Publication Date

April 1, 2013

Perspectives Section

In Memoriam

Kumkum ChatterjeeHistorian of Early Modern South Asia

Kumkum Chatterjee passed away in State College, Pennsylvania, on Thursday morning, December 13, 2012, after battling cancer. She was a distinguished scholar of South Asian history, a wonderful colleague, an inspiring teacher and mentor, a dedicated citizen at Penn State University and in the profession at large, an exceptional human being, and a very dear friend.

Professor Chatterjee received her PhD from Calcutta University in Calcutta (Kolkata), India, and taught in the history department at Penn State beginning in 1989. She was a preeminent scholar of early modern South Asia, and one whose corpus of work helped to redefine the field of the early modern period in South Asia as well as its place in the world. She was the author of two brilliant monographs, Merchants, Politics and Society in Early Modern India: Bihar 17331820 (1996) and The Cultures of History in Early Modern India: Persianization and Mughal Culture in Bengal (2009), and of several articles published in leading journals, including Modern Asian Studies and the American Historical Review. She served in several professional organizations, including as the vice president of the American Institute of Indian Studies. Professor Chatterjee was at the peak of her career when it was cruelly cut short, and was at work on a new project on the currency of Mughal political culture in eastern India at the time of her death.

Professor Chatterjee's work on India covered a period from roughly the 17th century to the early 19th century, from the Mughal through the post-Mughal to the early "Company" period. Her work focused on merchants and scribes, on trade and political culture, on historical and travel writing, on Bihar and Bengal, and on courtly and popular culture. She worked with official East India Company archives as well as with a range of published and unpublished manuscript sources in Sanskrit, Persian, Bengali, and English. More recently, she was branching out to explore visual culture. This unusual range shares a central theme: a commitment to understanding the contours of the early modern world in its own terms.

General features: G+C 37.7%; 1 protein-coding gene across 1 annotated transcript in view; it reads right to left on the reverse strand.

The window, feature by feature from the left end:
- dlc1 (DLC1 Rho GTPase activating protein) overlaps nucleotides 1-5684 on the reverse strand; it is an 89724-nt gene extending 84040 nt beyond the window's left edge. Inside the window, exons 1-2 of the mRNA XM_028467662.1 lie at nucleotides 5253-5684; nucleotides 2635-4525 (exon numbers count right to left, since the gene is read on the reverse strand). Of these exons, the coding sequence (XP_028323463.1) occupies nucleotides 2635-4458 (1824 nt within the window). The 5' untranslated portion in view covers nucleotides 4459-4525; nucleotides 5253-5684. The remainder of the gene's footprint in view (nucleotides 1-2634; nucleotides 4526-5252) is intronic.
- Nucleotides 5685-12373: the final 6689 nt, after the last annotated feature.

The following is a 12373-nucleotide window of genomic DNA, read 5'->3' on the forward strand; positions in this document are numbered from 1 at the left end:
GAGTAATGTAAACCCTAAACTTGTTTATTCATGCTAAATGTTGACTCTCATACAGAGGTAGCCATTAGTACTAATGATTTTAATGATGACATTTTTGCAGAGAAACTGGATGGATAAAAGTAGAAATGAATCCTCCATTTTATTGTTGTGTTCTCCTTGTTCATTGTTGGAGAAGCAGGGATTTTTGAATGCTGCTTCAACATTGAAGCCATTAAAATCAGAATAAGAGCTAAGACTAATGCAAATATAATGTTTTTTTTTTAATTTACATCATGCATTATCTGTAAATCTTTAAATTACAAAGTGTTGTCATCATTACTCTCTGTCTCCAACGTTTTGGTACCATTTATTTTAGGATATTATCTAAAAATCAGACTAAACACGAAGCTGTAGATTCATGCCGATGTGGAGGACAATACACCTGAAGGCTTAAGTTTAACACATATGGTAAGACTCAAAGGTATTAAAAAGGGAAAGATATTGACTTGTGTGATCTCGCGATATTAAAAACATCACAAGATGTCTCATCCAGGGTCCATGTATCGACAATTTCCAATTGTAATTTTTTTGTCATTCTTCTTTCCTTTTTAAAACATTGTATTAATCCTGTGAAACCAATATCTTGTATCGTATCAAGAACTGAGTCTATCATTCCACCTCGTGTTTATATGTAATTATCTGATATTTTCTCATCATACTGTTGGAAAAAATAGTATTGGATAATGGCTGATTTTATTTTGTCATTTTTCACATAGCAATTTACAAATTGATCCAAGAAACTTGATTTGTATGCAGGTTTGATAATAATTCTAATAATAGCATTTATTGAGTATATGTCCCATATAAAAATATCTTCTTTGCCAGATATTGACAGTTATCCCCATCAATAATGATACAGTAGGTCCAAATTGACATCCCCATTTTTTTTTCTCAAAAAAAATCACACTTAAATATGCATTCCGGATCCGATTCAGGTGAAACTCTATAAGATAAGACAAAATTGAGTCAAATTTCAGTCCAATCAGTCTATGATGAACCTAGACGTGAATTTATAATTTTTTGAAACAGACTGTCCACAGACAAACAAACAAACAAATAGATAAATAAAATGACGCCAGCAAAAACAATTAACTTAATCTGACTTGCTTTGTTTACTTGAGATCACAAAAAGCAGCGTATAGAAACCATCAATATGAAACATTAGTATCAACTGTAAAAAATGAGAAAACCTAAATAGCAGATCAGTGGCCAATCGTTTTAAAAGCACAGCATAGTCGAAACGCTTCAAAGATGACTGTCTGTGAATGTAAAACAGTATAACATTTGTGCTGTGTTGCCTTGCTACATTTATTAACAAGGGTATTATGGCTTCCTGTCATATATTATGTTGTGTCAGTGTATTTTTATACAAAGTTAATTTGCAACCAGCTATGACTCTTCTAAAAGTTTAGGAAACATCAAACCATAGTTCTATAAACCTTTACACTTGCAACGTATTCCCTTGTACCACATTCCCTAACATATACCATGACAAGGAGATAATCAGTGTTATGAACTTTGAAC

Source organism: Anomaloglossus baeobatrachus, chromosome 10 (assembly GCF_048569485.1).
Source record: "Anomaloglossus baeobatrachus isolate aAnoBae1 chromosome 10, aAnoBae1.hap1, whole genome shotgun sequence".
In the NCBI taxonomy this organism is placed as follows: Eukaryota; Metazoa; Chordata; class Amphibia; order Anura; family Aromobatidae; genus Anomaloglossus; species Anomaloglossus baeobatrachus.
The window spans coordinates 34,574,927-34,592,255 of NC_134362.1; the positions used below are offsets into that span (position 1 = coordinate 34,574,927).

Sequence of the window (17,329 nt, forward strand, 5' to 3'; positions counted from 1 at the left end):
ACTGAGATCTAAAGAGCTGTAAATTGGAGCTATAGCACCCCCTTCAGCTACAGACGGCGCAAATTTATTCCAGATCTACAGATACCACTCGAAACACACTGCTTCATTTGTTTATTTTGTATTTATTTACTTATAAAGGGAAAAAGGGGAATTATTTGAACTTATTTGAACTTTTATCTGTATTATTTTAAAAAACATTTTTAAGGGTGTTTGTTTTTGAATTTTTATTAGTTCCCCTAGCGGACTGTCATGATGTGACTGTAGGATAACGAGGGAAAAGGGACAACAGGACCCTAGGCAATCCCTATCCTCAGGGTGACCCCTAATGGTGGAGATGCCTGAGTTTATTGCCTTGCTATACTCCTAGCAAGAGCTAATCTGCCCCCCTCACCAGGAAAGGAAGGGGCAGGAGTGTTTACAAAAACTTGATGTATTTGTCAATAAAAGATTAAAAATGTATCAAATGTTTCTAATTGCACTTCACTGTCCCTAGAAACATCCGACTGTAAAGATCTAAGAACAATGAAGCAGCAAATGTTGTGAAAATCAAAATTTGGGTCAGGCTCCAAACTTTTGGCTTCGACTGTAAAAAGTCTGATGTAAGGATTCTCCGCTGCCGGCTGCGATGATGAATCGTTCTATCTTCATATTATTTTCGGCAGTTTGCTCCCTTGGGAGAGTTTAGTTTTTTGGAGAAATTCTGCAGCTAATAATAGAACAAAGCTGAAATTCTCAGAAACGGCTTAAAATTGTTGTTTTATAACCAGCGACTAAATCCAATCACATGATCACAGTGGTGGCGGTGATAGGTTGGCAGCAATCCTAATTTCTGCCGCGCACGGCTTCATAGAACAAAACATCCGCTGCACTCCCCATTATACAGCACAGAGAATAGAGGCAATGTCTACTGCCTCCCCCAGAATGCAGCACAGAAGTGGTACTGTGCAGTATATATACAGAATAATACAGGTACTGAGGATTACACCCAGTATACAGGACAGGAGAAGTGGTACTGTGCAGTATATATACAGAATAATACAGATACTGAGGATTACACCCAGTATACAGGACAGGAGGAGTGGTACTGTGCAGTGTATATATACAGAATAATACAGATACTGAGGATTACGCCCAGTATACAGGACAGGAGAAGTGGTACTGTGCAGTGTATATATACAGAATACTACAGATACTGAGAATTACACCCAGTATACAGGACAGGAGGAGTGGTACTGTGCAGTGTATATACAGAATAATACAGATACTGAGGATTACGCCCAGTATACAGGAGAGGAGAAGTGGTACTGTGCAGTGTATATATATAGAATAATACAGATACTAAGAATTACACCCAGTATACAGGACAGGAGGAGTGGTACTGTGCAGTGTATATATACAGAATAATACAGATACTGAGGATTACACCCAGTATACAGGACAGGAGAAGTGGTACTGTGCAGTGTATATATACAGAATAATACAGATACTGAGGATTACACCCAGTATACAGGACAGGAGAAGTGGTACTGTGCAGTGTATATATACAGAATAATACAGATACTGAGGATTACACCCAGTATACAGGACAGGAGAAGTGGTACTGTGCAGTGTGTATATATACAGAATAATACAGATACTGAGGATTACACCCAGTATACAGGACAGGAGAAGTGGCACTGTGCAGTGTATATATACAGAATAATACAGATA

Her ability to work with a wide range of sources in several different languages, and at both the imperial and the provincial level, combined with her fine-grained analyses and invariably judicious conclusions was truly impressive. Few scholars, indeed, could really go head-to-head with Professor Chatterjee in terms of the sustained quality and depth of her scholarship. She was a scholar's scholar, not in the sense that her work was not widely accessible (her writing is, in fact, exemplary in its lucidity), but in the sense of the measured and thoughtful quality of all her judgments. This is scholarship that is meant to last. What ultimately distinguishes Professor Chatterjee was the humility and respect with which she approached her work: She never hesitated to wade into the thick of historiographical cruxes, but she used her sound historical skills and intuition to clear an independent path for herself. If there were one historian that I had to recommend to graduate students as a model for their own practice, I would point to Professor Chatterjee.

For those fortunate enough to be her friend, Kumkum was not just a brilliant scholar, she was also an incredibly warm and generous human being, a teacher, a mentor, a colleague, and a friend. No one who encountered her, however briefly, could fail to miss the humility, grace, and generosity of her spirit. Her students at Penn State were the special beneficiaries of her largesse, both intellectual and personal. She had a playful sense of humor and was an acutely funny raconteur. She was an excellent cook and her hospitality was legendary in State College; her home, which she shared with her husband of 28 years, Kalyan Chatterjee, was the site for numerous get-togethers with out-of-this-world food, drink, laughter, and conversation. Kumkum loved music, and films, and books, and politics, but, most of all, she loved life and she loved people. We are all richer for having known her and will miss her terribly.

Her family, her friends, and her colleagues, who gathered at her memorial service in State College remembered her numerous acts of kindness. She was, as one friend so aptly put it, a "luminous" personality.

—, University of Michigan

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